My 2006 Toyota Highlander developed a knock sometime during the last few weeks. I had three new tires put on during that time. Donna used it to make an eight-hour round trip for an out-of-town youth conference. And the black SUV is closing in on 130,000 miles. Any of that can cause unwelcome noises.
It’s more than a little annoying and, for me, confounding.
I should take it to a car doctor, shouldn’t I? Yeah, that’s probably a good idea. I might do that soon. I’ll bet other people hear that noise, too. Surely it’s noticeable. The car probably needs some attention, some help.
I can keep driving for a while, though. I mean, it’s not like I’m broken down and stranded on the side of the road. Yet. I’ve probably got time. And maybe it will go away.
I wonder if anyone notices. I mean, is it obvious to everyone else? When my car makes strange knock-knock-knocks, when something doesn’t feel right to me as I’m driving down the highway, when I’ve perhaps lost my way or wonder if I ever will make it to my destination, does anyone notice?
I guess I can just keep driving my Highlander until I do find myself stranded on the shoulder of some road. It might never happen, after all. I’ll make sure there is gas in the tank. Keep getting the oil changed regularly and filling the tires when they get a little low. And the radio and CD player still works. That should keep the car going, right?
Okay, so I suspect there might be something important that is endangered, but if no one else notices. . . .
I am one of the least-handy people I know when it comes to cars and engines and any of that mechanical stuff. A long time ago I knew how to change the oil and oil filter on my 1970 Chevelle. Anything else intimidated the crud out of me. I figured that I earned a paycheck for being an expert in some things, so it made sense to me to use some of that paycheck whenever I needed a car expert.
Granted, I’m not a complete idiot. Even if I can’t diagnose the problem, I usually know when my car needs to see one of those experts. This knock-knock-knock – or is it a deep click-click-click – occurs only when I am slowing to a stop at an intersection or pulling into a parking spot.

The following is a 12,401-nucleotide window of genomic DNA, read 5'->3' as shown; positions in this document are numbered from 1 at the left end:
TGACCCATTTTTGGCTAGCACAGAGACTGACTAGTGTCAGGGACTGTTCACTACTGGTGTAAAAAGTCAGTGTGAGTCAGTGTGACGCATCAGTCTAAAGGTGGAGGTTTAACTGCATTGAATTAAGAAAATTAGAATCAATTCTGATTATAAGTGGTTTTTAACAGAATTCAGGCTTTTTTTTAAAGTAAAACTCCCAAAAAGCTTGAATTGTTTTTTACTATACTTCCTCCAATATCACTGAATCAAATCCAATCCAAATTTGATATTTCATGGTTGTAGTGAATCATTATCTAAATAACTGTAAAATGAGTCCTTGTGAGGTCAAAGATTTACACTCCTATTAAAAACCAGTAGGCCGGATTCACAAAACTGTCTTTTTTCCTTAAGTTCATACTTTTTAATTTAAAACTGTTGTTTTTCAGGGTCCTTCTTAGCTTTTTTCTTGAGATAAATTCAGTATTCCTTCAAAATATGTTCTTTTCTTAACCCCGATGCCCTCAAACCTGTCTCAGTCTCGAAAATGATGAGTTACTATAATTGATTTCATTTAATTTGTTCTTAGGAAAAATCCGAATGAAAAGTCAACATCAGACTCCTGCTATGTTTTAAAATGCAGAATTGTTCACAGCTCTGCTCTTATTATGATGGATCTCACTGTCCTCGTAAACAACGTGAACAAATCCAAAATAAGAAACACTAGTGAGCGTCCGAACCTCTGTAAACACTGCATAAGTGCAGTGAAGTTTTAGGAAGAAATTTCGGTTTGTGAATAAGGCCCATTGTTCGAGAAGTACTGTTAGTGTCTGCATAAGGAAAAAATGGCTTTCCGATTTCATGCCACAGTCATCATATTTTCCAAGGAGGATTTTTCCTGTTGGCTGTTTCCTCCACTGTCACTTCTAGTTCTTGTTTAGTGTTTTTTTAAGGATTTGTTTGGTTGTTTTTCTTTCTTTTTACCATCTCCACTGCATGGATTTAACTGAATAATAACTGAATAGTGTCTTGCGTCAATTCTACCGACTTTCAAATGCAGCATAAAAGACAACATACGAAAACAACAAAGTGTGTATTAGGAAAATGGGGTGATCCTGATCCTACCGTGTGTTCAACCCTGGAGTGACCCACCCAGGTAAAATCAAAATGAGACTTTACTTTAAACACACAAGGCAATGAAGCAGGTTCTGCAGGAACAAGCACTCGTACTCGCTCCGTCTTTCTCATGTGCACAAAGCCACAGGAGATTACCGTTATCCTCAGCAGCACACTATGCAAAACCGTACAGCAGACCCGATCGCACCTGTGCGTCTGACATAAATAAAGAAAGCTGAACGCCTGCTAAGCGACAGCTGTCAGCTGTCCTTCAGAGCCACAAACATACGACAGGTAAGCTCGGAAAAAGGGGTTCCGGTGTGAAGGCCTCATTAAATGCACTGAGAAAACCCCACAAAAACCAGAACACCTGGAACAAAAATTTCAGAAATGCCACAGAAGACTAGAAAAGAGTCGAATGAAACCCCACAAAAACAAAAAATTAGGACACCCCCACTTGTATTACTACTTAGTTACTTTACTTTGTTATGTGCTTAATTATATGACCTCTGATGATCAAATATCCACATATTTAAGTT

I know there are mechanics who can diagnose specific car problems just by hearing some noises. I remember Gomer Pyle had that savant talent on an episode of “The Andy Griffith Show.” People throughout Mayberry brought their vehicles to Gomer. They would mimic the sound their car or truck was making, and he would have a good idea what the problem was. Some were in desperate need of repair or maintenance; others just a little “tender loving care.”
Little do we know that we are surrounded by cars in similarly dire straits every day. Just think about that the next time you’re driving down the interstate or pulling through a mall parking lot. We rarely pay attention to all those other cars, especially now in the age of cell phones.
Little do we know that we are surrounded by people in need of maintenance or repair or just a little “tender loving care.”
Little do we know about those people with whom we work or who live on the same street or whom we see every day at the convenience store; those people we see at church on Sundays or send Christmas cards every year; or anonymously sit nearby at the local Italian restaurant.
Some of those people are running on fumes. Some of them have dents and scrapes and interior stains. Some of them – indeed, most of them – have issues we simply don’t notice because we don’t pay close attention.
People with painful arthritis or excruciating back pain.
People being treated for cancer or having trouble keeping their blood-sugar within safe range.
People who are grieving the recent loss of a beloved family member.
People who struggle with migraines or insomnia.
People who have been baffled by infertility.
People who were just diagnosed with multiple sclerosis or any serious disease.
Girls with an eating disorder. Young men with an alcohol addiction.
Men and women with major depression, severe anxiety and panic attacks, bipolar disease, or some other mental illness.
We usually don’t notice the people around us who are stressed or in distress. It’s not really our fault. We try to help those for whom we bear some responsibility – our spouses, our children, our parents, our best friends. All those other people, well, someone will help them. Someone who understands them, someone who is trained or gifted to help in the way they need.
And if we see them stranded on the side of the road, broken down and truly hurting? I’ll say a prayer for them. And I’ll keep driving.
I’m not a doctor. I’m not a psychiatrist or counselor. I’m not a chiropractor or nurse or professional caregiver. How can I help?
Well, until the “people mechanic” or rescue squad shows up, maybe they just need someone to sit with them, hold their hand, ease their anguish, listen. Maybe you can ask how they are doing, then just let them talk or cry or scream or just be.
Maybe you simply can notice.